District 2 Council member Bob Catlin hasn’t seen a proposal for the project and says it’s premature to judge the project. “The only thing we (the City Council) have been asked to do by the developer is to allow the developer to pay a parking fee-in-lieu for about 175 parking spaces prior to the proposal being presented.  Some council members want to decide the fee-in-lieu at a later time.”

When asked about UMd’s letter of support for the project he said “It (the UMd) did send a letter- now I believe the University has (or it soon will) rescind that support.  RTCP knows about the original letter, but perhaps not about a possible reconsideration of that position.” Mr. Catlin added.

District 4 councilman Marcus Afzali also wants to see more before making his mind supporting  the proposed development, but he has sympathies for the residents’ concerns. “Right now community members are meeting with the developer so I don’t want to say too much because I want to give the residents of Old Town a chance to see what they can work out with them.  That being said I think the residents of Old Town have valid concerns that must be addressed before I would be willing to get on board.” – Marcus said to me in an email.

Afzali’s counterpart in District 4, Denise Mitchell opposes the proposed development. “I want to be clear that I was opposed to the concept of the project from the beginning” – Ms. Mitchell told me in her email. ” It is my view that there are many existing projects currently underway for the sole purpose of adding student housing off campus and in close proximity to the university.  Also, I felt as though the residents should have been conferred with before presenting this to Mayor and Council.” – Ms. Mitchell added.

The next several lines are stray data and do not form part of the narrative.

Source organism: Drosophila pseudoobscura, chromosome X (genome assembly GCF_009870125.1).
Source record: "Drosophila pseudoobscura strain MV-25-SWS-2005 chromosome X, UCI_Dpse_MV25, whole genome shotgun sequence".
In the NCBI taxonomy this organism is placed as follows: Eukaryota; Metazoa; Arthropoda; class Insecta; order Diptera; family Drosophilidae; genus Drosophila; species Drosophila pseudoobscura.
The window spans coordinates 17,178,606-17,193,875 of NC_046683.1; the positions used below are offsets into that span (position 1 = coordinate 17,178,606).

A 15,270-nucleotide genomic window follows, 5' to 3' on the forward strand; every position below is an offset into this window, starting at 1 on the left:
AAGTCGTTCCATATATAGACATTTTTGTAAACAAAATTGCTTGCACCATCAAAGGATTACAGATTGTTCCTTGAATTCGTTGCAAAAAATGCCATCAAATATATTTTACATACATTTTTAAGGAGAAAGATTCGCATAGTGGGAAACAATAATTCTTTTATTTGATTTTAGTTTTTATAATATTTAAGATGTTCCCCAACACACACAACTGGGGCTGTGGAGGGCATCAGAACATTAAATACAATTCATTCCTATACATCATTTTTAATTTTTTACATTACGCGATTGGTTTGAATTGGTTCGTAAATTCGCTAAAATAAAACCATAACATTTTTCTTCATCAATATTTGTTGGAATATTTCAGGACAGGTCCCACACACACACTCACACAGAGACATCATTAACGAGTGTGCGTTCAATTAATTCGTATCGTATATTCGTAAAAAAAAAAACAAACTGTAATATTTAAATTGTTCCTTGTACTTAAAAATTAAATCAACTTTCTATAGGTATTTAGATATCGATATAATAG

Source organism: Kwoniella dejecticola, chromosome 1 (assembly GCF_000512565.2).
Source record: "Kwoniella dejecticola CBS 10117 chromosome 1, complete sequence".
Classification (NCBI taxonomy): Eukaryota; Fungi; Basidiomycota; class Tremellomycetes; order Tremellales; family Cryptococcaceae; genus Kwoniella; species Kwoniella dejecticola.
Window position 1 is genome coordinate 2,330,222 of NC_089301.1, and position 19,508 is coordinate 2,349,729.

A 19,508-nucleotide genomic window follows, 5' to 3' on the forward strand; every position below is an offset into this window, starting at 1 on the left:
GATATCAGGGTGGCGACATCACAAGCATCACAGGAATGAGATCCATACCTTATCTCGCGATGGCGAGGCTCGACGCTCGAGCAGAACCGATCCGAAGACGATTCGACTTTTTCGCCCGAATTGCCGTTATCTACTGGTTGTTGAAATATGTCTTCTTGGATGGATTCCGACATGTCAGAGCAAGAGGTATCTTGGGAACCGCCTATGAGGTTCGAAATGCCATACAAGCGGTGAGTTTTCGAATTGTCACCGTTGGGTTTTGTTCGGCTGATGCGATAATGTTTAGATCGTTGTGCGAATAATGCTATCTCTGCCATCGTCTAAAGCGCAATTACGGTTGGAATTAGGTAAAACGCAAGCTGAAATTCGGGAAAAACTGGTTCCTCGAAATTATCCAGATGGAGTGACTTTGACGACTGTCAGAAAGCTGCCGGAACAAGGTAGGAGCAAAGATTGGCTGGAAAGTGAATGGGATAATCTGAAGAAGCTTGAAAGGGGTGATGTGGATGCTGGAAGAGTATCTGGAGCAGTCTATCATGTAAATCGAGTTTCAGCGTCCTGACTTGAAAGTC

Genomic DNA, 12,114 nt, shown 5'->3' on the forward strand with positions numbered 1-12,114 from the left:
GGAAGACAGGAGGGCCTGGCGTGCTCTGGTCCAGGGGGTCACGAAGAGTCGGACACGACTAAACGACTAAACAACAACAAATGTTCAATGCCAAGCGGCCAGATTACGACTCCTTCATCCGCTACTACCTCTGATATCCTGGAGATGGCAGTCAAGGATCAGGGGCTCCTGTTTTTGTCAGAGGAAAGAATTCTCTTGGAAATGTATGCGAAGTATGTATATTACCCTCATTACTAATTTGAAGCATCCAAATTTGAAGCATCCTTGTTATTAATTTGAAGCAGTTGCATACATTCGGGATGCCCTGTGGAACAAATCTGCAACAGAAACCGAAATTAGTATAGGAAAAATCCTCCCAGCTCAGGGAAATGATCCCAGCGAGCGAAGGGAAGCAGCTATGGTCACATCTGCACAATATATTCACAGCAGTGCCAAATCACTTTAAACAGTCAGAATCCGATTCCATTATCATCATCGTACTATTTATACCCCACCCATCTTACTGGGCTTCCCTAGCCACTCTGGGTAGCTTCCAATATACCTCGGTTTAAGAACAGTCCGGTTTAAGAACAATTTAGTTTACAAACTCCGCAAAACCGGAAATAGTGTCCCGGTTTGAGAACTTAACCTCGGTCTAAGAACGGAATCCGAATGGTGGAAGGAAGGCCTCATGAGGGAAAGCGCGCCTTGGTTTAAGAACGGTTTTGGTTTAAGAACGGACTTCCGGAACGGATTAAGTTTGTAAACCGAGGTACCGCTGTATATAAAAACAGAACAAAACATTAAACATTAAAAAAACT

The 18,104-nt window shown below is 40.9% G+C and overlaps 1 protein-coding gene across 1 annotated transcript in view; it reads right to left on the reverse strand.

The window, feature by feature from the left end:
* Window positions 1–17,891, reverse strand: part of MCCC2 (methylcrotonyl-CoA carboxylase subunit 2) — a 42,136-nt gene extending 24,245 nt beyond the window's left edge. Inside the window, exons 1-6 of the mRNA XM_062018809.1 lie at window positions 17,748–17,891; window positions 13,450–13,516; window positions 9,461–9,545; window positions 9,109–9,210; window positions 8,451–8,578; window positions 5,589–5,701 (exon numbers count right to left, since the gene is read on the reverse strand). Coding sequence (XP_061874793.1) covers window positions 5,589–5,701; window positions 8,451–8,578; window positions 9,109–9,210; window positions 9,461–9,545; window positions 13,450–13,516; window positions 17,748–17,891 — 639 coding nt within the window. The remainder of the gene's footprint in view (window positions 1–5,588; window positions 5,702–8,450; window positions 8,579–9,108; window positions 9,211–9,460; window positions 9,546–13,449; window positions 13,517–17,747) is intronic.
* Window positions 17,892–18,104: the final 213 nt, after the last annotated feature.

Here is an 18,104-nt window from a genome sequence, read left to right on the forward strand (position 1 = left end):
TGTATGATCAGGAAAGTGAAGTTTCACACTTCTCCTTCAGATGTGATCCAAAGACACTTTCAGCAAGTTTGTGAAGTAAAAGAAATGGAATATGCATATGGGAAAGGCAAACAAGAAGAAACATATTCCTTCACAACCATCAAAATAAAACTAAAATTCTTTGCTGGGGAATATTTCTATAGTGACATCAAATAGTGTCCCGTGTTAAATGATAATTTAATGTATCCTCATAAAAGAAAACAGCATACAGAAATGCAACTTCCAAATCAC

The City Mayor Andrew Fellows also shares the residents’ concerns, but wants to hold off on taking a side. “I have thoughts but probably want to save them for public consumption.  I want to explore the matter in public at City Hall.  I will briefly note, though, that I do share the concerns of the residents.” – Mr. Fellows added.

Despite the divergent views from council members, the ultimate decision about the project will come from the County Council.  County councilman Eric Olson, who represents the area, has indicated that he has concerns about the development. When asked about UMd’s support for the development, Mr. Olson said “My understanding is that there are multiple perspectives on campus, so I do not read their letter as the final University position. And ultimately, the University does not make the decision on the project. “

5 thoughts on “Talks of Proposed Housing Split City Council”

  1. “The other District 1 council member Patrick Wojahn sits completely on the other side of the isle on this. He is with the city residents – those living in the south and also in the north in his district.”

    Putting aside the odd reference to being on the other side of an isle, this is an exceedingly broad statement. Do you really think all of the city residents are opposed to this project? And, by city residents, I am including the growing number of students who choose to reside in this city.